China Faces Food-Security Crisis Due to Groundwater Shrinkage, Pollution, Report Says

China Faces Food-Security Crisis Due to Groundwater Shrinkage, Pollution, Report Says
A pipe releases waste water into fields surrounding a dairy farm (not pictured) in Gannan County, Heilongjiang Province, China, on May 3, 2016. (Nicolas Asfouri/AFP via Getty Images)
Chriss Street

China faces a food production crisis due to its agricultural policies that encouraged the over-pumping of groundwater and the degradation of soil in the pursuit of maximizing production.

From the completion of Chinese Communist Party leader Mao Zedong’s “Great Leap Forward” campaign of collectivizing China’s farms, in 1962, to China's First Nationwide Soil Pollution Survey in 2014, the country’s per capita renewable freshwater resources fell by 52 percent, from 4,225 cubic feet to 2,062 cubic feet, according to a new report by Enodo Economics.
At least 45 million people died and agricultural output declined during the Great Leap Forward. But production rose after Mao’s death in 1976, mostly due to government-sponsored infrastructure that increased the use of groundwater and subsidies for agricultural chemicals.

China, with 9 percent of the world’s arable land and intensive farming practices despite an average farm size of 2.5 acres, has usually been able to feed its people—who now make up 19 percent of the world’s population—by tapping three major fossil water aquifers, and annually consuming more than 30 percent of the world's fertilizer and pesticide supply, according to the report.

The most important aquifer lies in North China, stretching across the Beijing Plain and extending east as far as Shanhaiguan on the Bohai Sea and south to Nanjing. It's a key water resource for 13 percent of China’s agricultural production, 70 percent of its coal output, and 11 percent of its population.

But with urbanization tripling over the past 50 years, 400 of China’s 655 cities are also now reliant on groundwater. With fossil water rapidly running out, “more than 50 cities are experiencing land subsidence, including Beijing, Tianjin, and Shanghai. In some parts of the country, the land surface has sunk by more than 20 cm,” the report said.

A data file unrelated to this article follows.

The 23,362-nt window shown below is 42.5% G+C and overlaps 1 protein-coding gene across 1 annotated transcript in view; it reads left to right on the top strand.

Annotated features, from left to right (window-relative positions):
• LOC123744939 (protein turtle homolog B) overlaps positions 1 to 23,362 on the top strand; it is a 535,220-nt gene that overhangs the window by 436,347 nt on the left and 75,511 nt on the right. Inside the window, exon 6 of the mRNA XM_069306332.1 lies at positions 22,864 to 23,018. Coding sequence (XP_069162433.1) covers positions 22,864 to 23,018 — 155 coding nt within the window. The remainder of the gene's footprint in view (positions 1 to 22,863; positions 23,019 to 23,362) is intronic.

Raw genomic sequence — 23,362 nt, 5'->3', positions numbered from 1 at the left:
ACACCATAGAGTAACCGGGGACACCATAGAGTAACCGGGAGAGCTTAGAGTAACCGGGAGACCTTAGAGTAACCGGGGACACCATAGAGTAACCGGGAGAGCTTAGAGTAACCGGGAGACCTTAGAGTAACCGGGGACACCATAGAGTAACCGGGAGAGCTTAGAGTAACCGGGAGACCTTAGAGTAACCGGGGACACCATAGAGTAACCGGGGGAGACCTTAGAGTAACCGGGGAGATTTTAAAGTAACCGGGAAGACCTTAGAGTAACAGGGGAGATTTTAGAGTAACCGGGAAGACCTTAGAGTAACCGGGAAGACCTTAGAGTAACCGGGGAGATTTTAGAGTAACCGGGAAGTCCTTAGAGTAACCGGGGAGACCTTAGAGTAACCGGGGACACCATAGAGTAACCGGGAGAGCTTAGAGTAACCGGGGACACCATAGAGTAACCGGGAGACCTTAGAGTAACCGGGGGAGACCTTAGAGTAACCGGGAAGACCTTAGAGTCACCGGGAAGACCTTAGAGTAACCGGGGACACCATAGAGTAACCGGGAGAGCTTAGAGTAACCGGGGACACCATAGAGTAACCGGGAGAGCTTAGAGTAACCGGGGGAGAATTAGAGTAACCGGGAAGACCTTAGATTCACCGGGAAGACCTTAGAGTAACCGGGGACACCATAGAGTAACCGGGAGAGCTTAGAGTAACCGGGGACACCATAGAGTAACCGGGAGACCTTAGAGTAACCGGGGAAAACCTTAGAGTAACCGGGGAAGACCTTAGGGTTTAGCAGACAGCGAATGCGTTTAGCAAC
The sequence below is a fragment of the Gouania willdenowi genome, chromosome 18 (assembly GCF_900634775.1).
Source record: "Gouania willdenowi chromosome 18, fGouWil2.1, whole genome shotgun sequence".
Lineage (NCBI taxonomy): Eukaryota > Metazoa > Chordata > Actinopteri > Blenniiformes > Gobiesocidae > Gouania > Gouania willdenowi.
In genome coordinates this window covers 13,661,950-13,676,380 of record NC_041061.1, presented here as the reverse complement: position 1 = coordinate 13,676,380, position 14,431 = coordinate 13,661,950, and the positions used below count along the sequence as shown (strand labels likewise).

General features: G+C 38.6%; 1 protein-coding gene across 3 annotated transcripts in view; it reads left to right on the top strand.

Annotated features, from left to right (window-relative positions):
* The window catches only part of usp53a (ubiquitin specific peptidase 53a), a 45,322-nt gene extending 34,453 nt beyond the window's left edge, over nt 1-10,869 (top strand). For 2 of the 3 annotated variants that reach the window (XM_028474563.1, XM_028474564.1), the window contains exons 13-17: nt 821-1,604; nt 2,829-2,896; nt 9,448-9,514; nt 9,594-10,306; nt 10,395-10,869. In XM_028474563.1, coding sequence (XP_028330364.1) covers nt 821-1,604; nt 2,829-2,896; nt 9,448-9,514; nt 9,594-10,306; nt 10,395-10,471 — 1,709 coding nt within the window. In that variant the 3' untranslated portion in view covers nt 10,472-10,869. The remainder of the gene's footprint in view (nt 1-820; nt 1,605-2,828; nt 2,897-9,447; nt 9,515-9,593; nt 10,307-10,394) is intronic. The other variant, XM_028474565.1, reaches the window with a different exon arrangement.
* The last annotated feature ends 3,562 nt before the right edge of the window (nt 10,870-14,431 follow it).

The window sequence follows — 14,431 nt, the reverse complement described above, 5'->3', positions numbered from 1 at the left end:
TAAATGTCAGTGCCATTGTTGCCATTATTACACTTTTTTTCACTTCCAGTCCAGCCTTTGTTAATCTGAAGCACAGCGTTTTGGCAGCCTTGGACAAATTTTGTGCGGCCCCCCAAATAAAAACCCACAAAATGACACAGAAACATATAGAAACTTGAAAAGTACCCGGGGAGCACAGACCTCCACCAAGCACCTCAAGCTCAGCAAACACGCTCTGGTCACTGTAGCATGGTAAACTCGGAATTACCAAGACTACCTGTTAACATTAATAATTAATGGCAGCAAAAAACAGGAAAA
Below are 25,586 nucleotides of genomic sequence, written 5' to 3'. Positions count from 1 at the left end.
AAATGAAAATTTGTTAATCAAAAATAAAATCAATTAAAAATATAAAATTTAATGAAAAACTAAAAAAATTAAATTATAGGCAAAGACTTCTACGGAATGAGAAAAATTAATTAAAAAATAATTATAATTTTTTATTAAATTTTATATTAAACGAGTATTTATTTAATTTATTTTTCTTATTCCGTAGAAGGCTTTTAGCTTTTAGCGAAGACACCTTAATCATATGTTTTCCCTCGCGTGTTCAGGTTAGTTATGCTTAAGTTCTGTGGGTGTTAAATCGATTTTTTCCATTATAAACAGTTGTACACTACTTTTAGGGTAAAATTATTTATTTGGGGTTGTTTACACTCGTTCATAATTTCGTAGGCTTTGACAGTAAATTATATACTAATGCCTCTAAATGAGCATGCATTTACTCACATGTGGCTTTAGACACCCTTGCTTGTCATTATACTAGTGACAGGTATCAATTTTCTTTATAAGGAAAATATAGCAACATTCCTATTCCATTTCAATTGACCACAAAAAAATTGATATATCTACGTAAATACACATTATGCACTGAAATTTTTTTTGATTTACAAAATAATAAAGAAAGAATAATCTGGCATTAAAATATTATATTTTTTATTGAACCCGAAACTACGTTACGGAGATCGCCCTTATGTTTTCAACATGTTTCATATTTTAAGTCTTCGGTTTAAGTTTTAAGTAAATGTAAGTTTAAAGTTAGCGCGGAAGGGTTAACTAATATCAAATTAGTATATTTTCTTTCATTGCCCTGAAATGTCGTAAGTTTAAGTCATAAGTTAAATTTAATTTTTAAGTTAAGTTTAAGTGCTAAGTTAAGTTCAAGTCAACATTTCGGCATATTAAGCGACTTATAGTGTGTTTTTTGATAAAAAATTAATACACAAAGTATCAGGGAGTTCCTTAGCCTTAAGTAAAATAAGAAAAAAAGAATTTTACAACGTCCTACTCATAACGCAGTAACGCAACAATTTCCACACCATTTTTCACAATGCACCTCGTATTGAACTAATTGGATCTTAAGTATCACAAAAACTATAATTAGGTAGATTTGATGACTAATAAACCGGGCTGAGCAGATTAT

The Chinese Academy of Sciences also revealed in 2016 that 21 percent of arable land contained excessive heavy metal levels, with 5 percent classified as heavily polluted. The study blamed government subsidies for nitrogen-based fertilizers that encouraged farmers to neglect soil conservation. But the resulting soil depletion now means that ever-greater volumes of nutrients are required to generate ever-lower agricultural returns.

Enodo Economics warns that the performance of the agricultural sector is a “key medium-term risk for the Chinese economy.” Just as the Middle Kingdom in the first two decades of this century generated a global demand shock that spiked metals and energy prices, “The next 10 years are set to witness a similar transformation in soft commodities.”

Unlike expanding metal and energy production that takes huge investments and time to build out the infrastructure, agriculture is of prime political importance to the Chinese regime. Metals and energy can be produced 24 hours a day and 365 days a year, but the agricultural supply peaks at harvest time, then relies on storage of food stocks.

The first Central Committee document issued at each annual plenary session includes agriculture. The plenary session is a closed-door meeting, with roughly 370 elite Chinese Communist Party (CCP) officials attending and discussing future personnel changes and policies. The 13th five-year plan issued in 2016 listed agriculture as the third-most-important state priority, behind only growth and innovation. The CCP promised its South-North Water Transfer Project, the biggest and most expensive infrastructure project in the world, would divert enough water to supply China’s northern grain belt.

While Mao Zedong first discussed the project in 1952 as the answer to China's water problems, Enodo Economics said, “China simply does not have enough freshwater resources to support existing let alone future levels of agricultural output.”

Corn prices in China typically averaged twice those in the United States, before trending down almost 40 percent as China reported it accumulated 61 percent of the planet’s corn reserves.

Enodo Economics believes the reported reserves don't exist, because such long-term storage would be subject to substantial spoilage. Combined with groundwater shrinkage and pollution crises, Enodo Economics expects that Chinese food price inflation is set to rise dramatically.